What are AI chatbots actually doing when they ‘hallucinate’? Here’s why experts don’t like the term

Long exposure photo of a person looking at an AI chatbot on their screen.
A leading expert in the field is pushing back against the concept of “hallucination,” arguing that it gets much of how current AI models operate wrong. Photo by Matthew Modoono/Northeastern University

What are AI chatbots actually doing when they “hallucinate”? Does the term accurately capture why so-called generative AI tools — nearing ubiquity in many professional settings — sometimes generate false information when prompted?

As debate over the true nature, capacity and trajectory of AI applications simmers in the background, a leading expert in the field is pushing back against the concept of “hallucination,” arguing that it gets much of how current AI models operate wrong. 

“Generally speaking, we don’t like the term because these models make errors — and we can explain why they make errors,” says Usama Fayyad, executive director for the Institute for Experiential Artificial Intelligence at Northeastern University.

Fayyad says the term hallucination was popularized by Google in response to the launch of OpenAI’s massively influential ChatGPT. While it serves as a compelling analogue for the technology’s human-like qualities and foibles, the term is something of a misnomer with potentially negative implications for the public’s understanding of AI technology.

“When you say hallucinations, you’re attributing too much to the model,” Fayyad continues. “You’re attributing intent; you’re attributing consciousness; you’re attributing a default mode of operating rationally; and you’re attributing some form of understanding on the part of the machine.”

Fayyad stresses that chatbots “don’t have intent; [they] don’t have understanding.” He says the kinds of errors they make are not all that different from the errors inherent to any forecasting model — such as those used in economic or financial forecasts, where errors are readily anticipated and factored in appropriately.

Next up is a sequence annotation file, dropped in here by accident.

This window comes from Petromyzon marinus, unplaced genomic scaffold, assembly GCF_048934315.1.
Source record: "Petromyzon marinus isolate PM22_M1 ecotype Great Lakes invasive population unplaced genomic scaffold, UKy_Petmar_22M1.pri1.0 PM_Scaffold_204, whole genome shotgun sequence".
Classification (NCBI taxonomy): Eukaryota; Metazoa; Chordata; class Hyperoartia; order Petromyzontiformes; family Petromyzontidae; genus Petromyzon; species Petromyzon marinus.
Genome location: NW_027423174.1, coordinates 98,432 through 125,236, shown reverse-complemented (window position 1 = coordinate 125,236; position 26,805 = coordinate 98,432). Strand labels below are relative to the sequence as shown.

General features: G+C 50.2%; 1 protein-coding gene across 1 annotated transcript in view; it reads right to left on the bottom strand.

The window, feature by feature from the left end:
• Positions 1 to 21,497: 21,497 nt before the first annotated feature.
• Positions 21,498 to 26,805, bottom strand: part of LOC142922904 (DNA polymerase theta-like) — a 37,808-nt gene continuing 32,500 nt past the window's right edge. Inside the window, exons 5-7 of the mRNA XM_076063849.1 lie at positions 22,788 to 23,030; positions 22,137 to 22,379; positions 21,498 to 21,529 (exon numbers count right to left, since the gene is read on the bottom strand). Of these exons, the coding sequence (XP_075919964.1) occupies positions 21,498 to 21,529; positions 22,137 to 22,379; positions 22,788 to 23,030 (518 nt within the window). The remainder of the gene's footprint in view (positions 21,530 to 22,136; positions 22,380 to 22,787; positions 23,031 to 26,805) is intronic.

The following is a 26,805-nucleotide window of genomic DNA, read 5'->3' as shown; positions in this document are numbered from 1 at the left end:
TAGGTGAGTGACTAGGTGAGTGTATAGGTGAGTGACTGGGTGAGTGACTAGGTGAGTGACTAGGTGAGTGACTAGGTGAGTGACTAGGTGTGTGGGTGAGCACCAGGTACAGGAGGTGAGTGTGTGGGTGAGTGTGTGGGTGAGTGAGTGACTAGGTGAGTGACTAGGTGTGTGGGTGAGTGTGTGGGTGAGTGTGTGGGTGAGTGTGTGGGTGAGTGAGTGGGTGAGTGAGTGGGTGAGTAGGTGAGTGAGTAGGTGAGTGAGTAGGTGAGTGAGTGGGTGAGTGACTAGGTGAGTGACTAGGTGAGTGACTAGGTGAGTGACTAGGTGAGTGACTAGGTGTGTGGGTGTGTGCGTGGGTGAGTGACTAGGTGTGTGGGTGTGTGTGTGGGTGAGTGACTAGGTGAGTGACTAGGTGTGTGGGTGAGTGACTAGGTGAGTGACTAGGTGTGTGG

Just how often chatbots “hallucinate” is still little-known, though some companies have been hard at work trying to quantify the error rates of the widely used large language models. One such company — a startup founded by former Google employees called Vectara — found that OpenAI’s models hallucinated roughly 3% of the time, while a Google platform called “Palm chat” generated bogus info at a rate of 27%, according to the New York Times. 

Further complicating matters is the fact that the auto-complete output produced by current generative AI models is highly dependent on the prompt, Fayyad says. Tweak the prompt even a tiny bit, and you get a very different result.

Byron Wallace, director for the data science program and the Sy and Laurie Sternberg Interdisciplinary Associate Professor in the Khoury College, once referred to these prompt designs as “not quite prompt engineering” — the process of designing inputs for chatbots — but more like “incantations and black magic.”

Scaling back all of this hocus pocus, Fayyad wants to simplify the conversation around the potential application of generative AI tools.

“I could say — these models hallucinated; or, to be more precise, I could say, well, the model made an error, and we understand that these models make errors,” Fayyad says.

To mix metaphors further, Fayyad makes the case that greater trust is needed between human beings and AI machines moving forward. He argues that “practitioners, users and organizations need to trust how a system reaches decisions, how it operates and the fact that it won’t exhibit erratic, [unpredictable] or dangerous behavior.”

“The topic of AI breeds mystery and ambiguity,” he writes. “Demystifying the technology and the behaviors exhibited by algorithms, good or bad, establishes real progress and creates valuable outcomes on all fronts: theoretical, academic, commercial and practical.”

As it stands, large language models such as ChatGPT function as “glorified auto-complete” applications trained on huge amounts of digital text from online databases, articles and other sources. “They’re just producing outputs just like any auto-complete device — your mobile phone or whatever.”

“These models do not know the difference between a correct sequence and an error,” Fayyad says. “Understanding where that error happens, and trying to recover from it — that is the very hard AI problem that we don’t have very good solutions for today.”

In an effort to rein in hallucinations, researchers have begun using other large language models to check the accuracy of various chatbots. Of course, those tools are capable of generating errors (hallucinations) as well, Fayyad notes. 

He emphasizes the need for human beings to continue checking the output generated by these tools — a concept referred to as “human-in-the-loop.”

“It leaves it to you — the user — to say, ‘this auto-complete is not correct,’ and then fix it,” he says. 

Tanner Stening is a Northeastern Global News reporter. Email him at t.stening@northeastern.edu. Follow him on X/Twitter @tstening90.